Less than two weeks after declaring that his legislation aimed at shifting regulation of investment advisers was on hold, House Financial Services Committee Chairman Spencer Bachus, R-Ala., has reopened the debate by taking a shot at advisers.
In an opinion article in Monday's Wall St. Journal, Mr. Bachus asserted that the only way to prevent another investor rip-off like the $65 billion Ponzi scheme perpetrated by Bernard Madoff was to establish a self-regulatory organization to oversee advisers. The lawmaker said the Securities and Exchange Commission failed to prevent the fraud.
Mr. Bachus introduced a bill in April with Rep. Carolyn McCarthy, D-N.Y., that would authorize one or more SROs. “The federal regulators whose job is to enforce the law and protect investors from bad actors often had no clue or took no notice of what was going on right under their noses until it was too late,” Mr. Bachus wrote. “A bipartisan bill moving through Congress could prevent such losses in the future by giving financial advisers a mandate to regulate themselves.”
On July 25, Mr. Bachus suspended that bill following the introduction of a measure by Rep. Maxine Waters, D-Calif., a member of the House Financial Services Committee, that would allow the SEC to charge advisers user fees to fund examinations.
Advisers breathed a sigh of relief when Mr. Bachus said that no legislation would move forward until consensus was reached. Most strongly resist an SRO, which they contend would impose a costly new layer of bureaucracy that would threaten the viability of small advisory firms. They're especially worried that the Financial Industry Regulatory Authority Inc., the broker SRO, will become the advisor SRO, a role that the agency covets.
In his article, Mr. Bachus suggested that advisers are trying to avoid further regulation.
“Understandably, many investment advisers are not excited about increased oversight, so their lobbying organizations have come out against our bipartisan bill,” Mr. Bachus wrote.
David Tittsworth, executive director of the Investment Adviser Association, said he was disappointed by Mr. Bachus' article.
“It's full of inaccuracies and misstatements,” Mr. Tittsworth said.
For instance, he said that advisers agree with the need for more regulation of the sector. But they want it done by the means that Ms. Waters laid out, rather than through an SRO.
“We've been on record for years supporting that option,” Mr. Tittsworth said.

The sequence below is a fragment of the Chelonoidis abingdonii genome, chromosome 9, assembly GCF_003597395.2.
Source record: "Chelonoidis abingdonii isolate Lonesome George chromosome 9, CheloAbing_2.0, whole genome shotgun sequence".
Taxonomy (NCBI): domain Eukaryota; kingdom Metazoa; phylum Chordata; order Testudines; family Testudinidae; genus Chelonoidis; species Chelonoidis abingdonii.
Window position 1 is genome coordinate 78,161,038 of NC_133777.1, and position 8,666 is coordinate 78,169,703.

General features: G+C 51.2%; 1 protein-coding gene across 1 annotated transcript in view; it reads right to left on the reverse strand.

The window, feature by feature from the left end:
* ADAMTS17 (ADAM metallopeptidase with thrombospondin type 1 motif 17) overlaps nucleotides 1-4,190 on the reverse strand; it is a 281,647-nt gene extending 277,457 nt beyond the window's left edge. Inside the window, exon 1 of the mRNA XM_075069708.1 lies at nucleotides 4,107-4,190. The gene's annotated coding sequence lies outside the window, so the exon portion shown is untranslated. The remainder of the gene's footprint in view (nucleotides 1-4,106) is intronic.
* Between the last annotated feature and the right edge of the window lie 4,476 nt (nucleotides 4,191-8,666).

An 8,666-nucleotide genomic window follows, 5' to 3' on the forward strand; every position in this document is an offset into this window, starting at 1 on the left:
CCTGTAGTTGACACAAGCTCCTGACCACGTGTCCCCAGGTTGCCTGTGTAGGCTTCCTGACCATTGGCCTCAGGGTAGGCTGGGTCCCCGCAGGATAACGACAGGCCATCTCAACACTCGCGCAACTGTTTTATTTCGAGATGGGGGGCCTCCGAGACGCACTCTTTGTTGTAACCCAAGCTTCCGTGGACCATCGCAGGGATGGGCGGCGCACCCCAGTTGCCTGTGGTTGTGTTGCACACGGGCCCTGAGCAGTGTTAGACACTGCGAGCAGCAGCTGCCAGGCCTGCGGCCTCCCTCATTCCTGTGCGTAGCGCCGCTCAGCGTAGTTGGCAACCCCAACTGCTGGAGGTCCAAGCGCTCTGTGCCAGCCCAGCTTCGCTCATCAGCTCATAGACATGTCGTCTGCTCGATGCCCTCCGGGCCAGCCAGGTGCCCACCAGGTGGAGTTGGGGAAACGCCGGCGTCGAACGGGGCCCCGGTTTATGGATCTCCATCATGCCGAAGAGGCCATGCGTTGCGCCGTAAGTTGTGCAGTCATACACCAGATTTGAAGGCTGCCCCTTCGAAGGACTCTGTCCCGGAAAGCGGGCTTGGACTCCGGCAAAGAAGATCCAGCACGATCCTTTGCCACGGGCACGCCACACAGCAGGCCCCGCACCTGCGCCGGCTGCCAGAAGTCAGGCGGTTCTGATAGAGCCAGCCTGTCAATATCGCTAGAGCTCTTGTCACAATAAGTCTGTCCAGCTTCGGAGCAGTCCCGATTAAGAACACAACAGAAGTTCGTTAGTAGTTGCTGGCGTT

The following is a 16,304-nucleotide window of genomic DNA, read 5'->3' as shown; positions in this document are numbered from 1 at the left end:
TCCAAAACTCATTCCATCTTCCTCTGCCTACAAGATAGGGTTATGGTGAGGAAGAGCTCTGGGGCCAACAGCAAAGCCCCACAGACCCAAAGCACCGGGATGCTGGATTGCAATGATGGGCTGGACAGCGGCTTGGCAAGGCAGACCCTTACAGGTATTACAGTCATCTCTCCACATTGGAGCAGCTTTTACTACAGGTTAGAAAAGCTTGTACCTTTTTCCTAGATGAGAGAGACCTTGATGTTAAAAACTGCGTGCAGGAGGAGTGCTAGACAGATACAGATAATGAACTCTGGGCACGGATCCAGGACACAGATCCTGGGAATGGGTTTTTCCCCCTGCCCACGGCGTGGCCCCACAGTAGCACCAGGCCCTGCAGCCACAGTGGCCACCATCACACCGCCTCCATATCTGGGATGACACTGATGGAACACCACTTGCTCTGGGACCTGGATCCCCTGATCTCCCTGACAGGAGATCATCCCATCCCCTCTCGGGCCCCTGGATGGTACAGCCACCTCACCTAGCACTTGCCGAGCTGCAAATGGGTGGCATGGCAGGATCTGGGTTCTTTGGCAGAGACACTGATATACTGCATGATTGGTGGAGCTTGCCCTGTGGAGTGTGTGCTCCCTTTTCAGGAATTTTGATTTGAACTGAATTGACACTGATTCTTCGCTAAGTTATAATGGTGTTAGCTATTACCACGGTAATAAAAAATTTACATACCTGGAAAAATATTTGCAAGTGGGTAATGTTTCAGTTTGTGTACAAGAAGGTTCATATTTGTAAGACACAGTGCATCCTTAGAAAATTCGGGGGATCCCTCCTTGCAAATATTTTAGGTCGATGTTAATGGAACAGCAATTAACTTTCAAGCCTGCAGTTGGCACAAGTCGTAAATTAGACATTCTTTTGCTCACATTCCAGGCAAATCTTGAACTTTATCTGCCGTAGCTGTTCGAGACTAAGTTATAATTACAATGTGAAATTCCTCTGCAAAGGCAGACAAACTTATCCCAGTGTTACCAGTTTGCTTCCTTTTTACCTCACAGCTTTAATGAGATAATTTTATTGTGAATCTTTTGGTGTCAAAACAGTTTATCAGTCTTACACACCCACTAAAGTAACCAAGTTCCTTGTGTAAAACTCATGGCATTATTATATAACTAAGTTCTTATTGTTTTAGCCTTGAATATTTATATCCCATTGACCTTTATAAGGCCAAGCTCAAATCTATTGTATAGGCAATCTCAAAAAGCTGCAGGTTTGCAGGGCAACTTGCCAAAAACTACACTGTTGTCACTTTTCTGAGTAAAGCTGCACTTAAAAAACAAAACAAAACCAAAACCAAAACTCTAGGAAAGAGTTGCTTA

Mr. Bachus suggested that Ms. Waters' approach wouldn't work, because the SEC has said that it wouldn't be able to examine more advisers even if it received more funding. “That has nothing to do with how the Waters bill would operate,” Mr. Tittsworth said. That legislation would allow the SEC to create a new revenue stream dedicated to adviser oversight.
With the congressional calendar dwindling quickly, it's unlikely that the two sides of the SRO debate can come together before Congress adjourns in December. The House Financial Services Committee has not scheduled a vote on either Mr. Bachus' or Ms. Waters' bill.
Both respond to a January 2011 SEC report, mandated by the Dodd-Frank financial reform law, in which the agency indicated that it lacks to resources to examine more than about 8% of registered advisors, who currently number about 10,000.
The agency offered three ways to strengthen adviser oversight: establish an SRO, allow the SEC to charge user fees, or extend Finra's reach to include advisers dually registered as brokers. Each option would require congressional approval.
Parsing out the blame for Mr. Madoff will continue to be central to the SRO debate.
“The SEC failed to protect investors and detect fraud even though evidence about the Madoff and [Allen] Stanford Ponzi schemes was handed to them by insider informants on a silver platter,” Mr. Bachus wrote.
Finra maintains — and reviews by the agency as well other organizations conclude — that Mr. Madoff's fraud occurred in the investment advisory side of the operation, to which Finra had no access.
Mr. Madoff registered as an investment adviser with the SEC in 2006. His fraud was uncovered in 2008.
Finra should have reviewed internal controls at Mr. Madoff's firm, which shouldn't have been able to stiff-arm Finra inspection or information requests, John Coffee, a professor of law at Columbia University, said during 2009 congressional testimony.
Mr. Tittsworth said it's unfair to cite the Madoff case to support an SRO, because there's plenty of blame to go around on that score.
“Using Madoff as the poster child is absolutely misleading,” Mr. Tittsworth said. “The SEC doesn't deserve to be exonerated, but the NASD/Finra clearly had jurisdiction over the Madoff firm at all times.”